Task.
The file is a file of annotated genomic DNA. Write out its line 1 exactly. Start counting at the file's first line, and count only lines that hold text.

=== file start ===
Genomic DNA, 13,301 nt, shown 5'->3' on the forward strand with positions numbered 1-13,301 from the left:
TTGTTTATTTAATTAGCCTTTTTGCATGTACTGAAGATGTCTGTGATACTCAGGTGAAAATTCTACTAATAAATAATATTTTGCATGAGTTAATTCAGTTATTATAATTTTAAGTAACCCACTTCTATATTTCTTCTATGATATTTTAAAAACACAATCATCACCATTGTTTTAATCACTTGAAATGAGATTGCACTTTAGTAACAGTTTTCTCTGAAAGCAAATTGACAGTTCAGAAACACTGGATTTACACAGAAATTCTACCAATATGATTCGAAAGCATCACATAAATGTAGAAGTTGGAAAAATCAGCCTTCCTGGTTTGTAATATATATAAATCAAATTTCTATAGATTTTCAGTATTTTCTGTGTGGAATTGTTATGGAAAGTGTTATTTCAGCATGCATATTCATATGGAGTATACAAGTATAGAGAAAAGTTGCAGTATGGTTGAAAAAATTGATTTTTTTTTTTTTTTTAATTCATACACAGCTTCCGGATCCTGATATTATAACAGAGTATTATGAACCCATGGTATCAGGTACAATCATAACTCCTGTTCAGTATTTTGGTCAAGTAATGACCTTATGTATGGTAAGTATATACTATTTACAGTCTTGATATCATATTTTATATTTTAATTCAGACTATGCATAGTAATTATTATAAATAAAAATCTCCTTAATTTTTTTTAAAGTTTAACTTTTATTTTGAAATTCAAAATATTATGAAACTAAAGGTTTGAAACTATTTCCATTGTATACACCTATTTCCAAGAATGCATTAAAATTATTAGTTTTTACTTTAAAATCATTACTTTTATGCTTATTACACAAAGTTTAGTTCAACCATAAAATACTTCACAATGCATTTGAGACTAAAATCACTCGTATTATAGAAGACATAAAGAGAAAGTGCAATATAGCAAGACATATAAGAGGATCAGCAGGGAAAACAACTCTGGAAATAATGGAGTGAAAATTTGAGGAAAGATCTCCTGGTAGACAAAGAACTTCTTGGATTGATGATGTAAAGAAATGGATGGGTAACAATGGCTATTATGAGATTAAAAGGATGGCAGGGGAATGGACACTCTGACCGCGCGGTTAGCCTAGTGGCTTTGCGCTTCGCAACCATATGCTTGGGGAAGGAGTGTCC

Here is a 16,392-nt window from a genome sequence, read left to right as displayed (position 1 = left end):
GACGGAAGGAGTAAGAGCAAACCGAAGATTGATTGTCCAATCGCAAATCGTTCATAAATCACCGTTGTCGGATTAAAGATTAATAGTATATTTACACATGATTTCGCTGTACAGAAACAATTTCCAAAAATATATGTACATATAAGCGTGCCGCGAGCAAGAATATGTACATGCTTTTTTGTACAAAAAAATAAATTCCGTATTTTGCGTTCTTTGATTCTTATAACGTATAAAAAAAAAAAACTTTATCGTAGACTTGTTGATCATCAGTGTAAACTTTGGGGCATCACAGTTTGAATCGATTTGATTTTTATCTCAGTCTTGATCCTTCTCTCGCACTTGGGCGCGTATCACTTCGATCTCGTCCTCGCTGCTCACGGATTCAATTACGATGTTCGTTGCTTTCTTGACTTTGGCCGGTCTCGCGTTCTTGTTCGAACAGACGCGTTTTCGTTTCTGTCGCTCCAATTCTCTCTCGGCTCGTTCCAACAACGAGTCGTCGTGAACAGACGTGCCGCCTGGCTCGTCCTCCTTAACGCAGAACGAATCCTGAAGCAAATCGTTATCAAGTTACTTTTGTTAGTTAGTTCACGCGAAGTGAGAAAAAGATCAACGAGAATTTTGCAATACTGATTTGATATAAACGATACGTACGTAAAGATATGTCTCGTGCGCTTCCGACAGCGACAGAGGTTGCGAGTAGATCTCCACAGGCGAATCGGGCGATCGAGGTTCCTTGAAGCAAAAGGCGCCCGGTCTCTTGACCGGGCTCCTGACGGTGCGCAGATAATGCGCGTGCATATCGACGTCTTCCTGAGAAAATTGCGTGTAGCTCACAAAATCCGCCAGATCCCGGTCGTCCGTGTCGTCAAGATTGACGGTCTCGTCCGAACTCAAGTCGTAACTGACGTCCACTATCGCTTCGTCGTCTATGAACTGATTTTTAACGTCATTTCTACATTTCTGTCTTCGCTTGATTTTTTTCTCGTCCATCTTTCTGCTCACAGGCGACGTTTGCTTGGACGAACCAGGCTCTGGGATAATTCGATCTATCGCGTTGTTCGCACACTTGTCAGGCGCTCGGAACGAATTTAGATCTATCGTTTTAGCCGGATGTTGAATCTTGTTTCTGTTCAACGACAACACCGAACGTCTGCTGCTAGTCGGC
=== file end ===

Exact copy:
Genomic DNA, 13,301 nt, shown 5'->3' on the forward strand with positions numbered 1-13,301 from the left: